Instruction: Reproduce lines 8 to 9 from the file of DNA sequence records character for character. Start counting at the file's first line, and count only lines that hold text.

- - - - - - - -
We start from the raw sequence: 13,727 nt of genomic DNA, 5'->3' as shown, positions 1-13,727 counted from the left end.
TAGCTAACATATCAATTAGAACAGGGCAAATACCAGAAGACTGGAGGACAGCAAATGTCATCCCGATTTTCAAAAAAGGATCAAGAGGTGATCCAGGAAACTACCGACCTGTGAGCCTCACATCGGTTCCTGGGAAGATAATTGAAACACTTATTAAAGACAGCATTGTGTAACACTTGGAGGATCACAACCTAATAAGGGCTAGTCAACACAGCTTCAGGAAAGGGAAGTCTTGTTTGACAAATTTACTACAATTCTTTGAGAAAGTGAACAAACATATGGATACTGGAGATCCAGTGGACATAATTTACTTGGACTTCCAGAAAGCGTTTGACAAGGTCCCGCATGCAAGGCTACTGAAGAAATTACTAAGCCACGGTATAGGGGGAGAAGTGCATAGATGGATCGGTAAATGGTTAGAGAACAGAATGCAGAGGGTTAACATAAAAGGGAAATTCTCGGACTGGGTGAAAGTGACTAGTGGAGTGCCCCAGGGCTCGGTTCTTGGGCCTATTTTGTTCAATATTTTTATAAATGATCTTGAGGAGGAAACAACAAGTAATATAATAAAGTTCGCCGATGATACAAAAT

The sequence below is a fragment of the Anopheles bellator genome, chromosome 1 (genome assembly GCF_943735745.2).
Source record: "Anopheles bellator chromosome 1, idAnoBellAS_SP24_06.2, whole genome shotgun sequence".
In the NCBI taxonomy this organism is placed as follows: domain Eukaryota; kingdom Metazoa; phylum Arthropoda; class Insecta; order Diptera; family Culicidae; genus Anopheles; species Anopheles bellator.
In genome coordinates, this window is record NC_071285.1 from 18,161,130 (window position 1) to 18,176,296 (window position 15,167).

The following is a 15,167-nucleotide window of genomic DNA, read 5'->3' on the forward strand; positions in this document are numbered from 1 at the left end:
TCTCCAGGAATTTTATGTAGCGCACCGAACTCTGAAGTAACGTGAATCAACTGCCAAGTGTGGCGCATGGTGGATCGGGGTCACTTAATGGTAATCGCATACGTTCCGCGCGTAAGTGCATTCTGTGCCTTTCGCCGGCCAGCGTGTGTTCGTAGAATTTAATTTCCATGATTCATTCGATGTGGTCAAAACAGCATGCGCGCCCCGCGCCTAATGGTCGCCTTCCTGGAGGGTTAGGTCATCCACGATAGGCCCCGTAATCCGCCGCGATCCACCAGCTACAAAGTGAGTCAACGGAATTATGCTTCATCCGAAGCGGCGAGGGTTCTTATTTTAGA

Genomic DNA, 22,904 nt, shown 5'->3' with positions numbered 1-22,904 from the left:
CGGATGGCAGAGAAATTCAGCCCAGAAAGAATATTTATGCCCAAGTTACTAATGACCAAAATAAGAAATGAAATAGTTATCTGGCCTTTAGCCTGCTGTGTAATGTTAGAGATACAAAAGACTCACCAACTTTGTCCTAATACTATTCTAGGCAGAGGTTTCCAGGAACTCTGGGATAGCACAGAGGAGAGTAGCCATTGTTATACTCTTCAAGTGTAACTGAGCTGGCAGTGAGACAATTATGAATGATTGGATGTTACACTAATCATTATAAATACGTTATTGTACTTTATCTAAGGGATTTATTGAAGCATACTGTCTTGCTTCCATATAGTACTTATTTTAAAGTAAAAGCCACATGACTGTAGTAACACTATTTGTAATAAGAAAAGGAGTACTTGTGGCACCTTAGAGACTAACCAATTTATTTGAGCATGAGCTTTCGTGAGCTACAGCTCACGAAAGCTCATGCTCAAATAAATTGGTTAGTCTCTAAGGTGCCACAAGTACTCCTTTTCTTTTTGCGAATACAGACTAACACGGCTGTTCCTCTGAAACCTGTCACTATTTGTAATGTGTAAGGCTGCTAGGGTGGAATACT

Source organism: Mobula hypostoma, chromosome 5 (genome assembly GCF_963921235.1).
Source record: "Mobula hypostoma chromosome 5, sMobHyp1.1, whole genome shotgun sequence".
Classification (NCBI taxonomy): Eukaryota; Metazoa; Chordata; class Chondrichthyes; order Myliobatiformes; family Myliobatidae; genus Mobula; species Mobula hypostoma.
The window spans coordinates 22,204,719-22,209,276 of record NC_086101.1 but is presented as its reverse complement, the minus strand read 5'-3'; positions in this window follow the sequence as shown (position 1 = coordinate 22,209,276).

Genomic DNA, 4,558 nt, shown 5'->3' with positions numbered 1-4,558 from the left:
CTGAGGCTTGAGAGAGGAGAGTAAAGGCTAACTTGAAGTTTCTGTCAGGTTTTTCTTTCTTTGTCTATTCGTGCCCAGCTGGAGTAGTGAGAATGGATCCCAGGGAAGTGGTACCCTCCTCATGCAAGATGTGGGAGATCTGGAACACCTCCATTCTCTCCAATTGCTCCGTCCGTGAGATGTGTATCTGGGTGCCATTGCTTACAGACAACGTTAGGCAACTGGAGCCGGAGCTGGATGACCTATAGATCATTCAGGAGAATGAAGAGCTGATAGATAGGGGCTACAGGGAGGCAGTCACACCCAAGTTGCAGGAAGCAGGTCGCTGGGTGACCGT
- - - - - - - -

TCTCCAGGAATTTTATGTAGCGCACCGAACTCTGAAGTAACGTGAATCAACTGCCAAGTGTGGCGCATGGTGGATCGGGGTCACTTAATGGTAATCGCATACGTTCCGCGCGTAAGTGCATTCTGTGCCTTTCGCCGGCCAGCGTGTGTTCGTAGAATTTAATTTCCATGATTCATTCGATGTGGTCAAAACAGCATGCGCGCCCCGCGCCTAATGGTCGCCTTCCTGGAGGGTTAGGTCATCCACGATAGGCCCCGTAATCCGCCGCGATCCACCAGCTACAAAGTGAGTCAACGGAATTATGCTTCATCCGAAGCGGCGAGGGTTCTTATTTTAGA

Genomic DNA, 22,904 nt, shown 5'->3' with positions numbered 1-22,904 from the left: